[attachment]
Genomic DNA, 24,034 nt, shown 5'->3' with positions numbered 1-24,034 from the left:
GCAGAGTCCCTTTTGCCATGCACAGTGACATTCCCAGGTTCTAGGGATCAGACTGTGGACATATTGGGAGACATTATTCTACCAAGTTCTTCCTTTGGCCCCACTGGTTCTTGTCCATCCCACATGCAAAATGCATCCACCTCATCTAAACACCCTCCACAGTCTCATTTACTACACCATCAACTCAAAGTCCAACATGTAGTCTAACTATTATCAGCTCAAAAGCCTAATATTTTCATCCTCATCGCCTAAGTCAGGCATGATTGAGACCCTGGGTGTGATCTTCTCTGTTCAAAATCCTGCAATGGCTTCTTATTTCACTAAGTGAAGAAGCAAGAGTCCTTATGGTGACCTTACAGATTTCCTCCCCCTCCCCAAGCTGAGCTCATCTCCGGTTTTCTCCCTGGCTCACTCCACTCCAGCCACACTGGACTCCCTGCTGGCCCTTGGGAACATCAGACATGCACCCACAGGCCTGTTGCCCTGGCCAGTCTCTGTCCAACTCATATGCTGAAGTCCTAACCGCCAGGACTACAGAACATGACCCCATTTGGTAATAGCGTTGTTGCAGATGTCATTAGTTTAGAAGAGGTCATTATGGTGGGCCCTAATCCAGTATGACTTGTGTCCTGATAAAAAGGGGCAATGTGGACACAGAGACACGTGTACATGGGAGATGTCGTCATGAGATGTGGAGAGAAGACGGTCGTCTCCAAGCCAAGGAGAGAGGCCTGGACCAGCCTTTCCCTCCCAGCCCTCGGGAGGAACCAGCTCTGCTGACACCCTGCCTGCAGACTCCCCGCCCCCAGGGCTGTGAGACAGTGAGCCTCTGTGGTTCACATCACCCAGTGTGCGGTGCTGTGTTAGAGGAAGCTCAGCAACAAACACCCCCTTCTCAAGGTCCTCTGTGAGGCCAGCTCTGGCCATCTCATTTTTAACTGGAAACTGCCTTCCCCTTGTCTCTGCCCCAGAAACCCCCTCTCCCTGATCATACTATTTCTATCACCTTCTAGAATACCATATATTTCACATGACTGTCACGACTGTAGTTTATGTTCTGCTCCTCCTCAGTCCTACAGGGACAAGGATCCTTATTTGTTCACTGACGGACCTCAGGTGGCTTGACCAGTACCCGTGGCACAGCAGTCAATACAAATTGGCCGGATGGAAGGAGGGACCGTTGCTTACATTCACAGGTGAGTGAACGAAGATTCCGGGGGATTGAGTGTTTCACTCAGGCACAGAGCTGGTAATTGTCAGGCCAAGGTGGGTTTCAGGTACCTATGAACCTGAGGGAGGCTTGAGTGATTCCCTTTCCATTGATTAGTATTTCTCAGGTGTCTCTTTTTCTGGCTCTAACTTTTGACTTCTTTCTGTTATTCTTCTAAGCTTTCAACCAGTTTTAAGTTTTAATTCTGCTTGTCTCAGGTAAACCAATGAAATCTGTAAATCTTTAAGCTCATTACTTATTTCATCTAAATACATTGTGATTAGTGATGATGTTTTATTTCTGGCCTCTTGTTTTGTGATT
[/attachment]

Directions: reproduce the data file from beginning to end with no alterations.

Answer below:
Genomic DNA, 24,034 nt, shown 5'->3' with positions numbered 1-24,034 from the left:
GCAGAGTCCCTTTTGCCATGCACAGTGACATTCCCAGGTTCTAGGGATCAGACTGTGGACATATTGGGAGACATTATTCTACCAAGTTCTTCCTTTGGCCCCACTGGTTCTTGTCCATCCCACATGCAAAATGCATCCACCTCATCTAAACACCCTCCACAGTCTCATTTACTACACCATCAACTCAAAGTCCAACATGTAGTCTAACTATTATCAGCTCAAAAGCCTAATATTTTCATCCTCATCGCCTAAGTCAGGCATGATTGAGACCCTGGGTGTGATCTTCTCTGTTCAAAATCCTGCAATGGCTTCTTATTTCACTAAGTGAAGAAGCAAGAGTCCTTATGGTGACCTTACAGATTTCCTCCCCCTCCCCAAGCTGAGCTCATCTCCGGTTTTCTCCCTGGCTCACTCCACTCCAGCCACACTGGACTCCCTGCTGGCCCTTGGGAACATCAGACATGCACCCACAGGCCTGTTGCCCTGGCCAGTCTCTGTCCAACTCATATGCTGAAGTCCTAACCGCCAGGACTACAGAACATGACCCCATTTGGTAATAGCGTTGTTGCAGATGTCATTAGTTTAGAAGAGGTCATTATGGTGGGCCCTAATCCAGTATGACTTGTGTCCTGATAAAAAGGGGCAATGTGGACACAGAGACACGTGTACATGGGAGATGTCGTCATGAGATGTGGAGAGAAGACGGTCGTCTCCAAGCCAAGGAGAGAGGCCTGGACCAGCCTTTCCCTCCCAGCCCTCGGGAGGAACCAGCTCTGCTGACACCCTGCCTGCAGACTCCCCGCCCCCAGGGCTGTGAGACAGTGAGCCTCTGTGGTTCACATCACCCAGTGTGCGGTGCTGTGTTAGAGGAAGCTCAGCAACAAACACCCCCTTCTCAAGGTCCTCTGTGAGGCCAGCTCTGGCCATCTCATTTTTAACTGGAAACTGCCTTCCCCTTGTCTCTGCCCCAGAAACCCCCTCTCCCTGATCATACTATTTCTATCACCTTCTAGAATACCATATATTTCACATGACTGTCACGACTGTAGTTTATGTTCTGCTCCTCCTCAGTCCTACAGGGACAAGGATCCTTATTTGTTCACTGACGGACCTCAGGTGGCTTGACCAGTACCCGTGGCACAGCAGTCAATACAAATTGGCCGGATGGAAGGAGGGACCGTTGCTTACATTCACAGGTGAGTGAACGAAGATTCCGGGGGATTGAGTGTTTCACTCAGGCACAGAGCTGGTAATTGTCAGGCCAAGGTGGGTTTCAGGTACCTATGAACCTGAGGGAGGCTTGAGTGATTCCCTTTCCATTGATTAGTATTTCTCAGGTGTCTCTTTTTCTGGCTCTAACTTTTGACTTCTTTCTGTTATTCTTCTAAGCTTTCAACCAGTTTTAAGTTTTAATTCTGCTTGTCTCAGGTAAACCAATGAAATCTGTAAATCTTTAAGCTCATTACTTATTTCATCTAAATACATTGTGATTAGTGATGATGTTTTATTTCTGGCCTCTTGTTTTGTGATT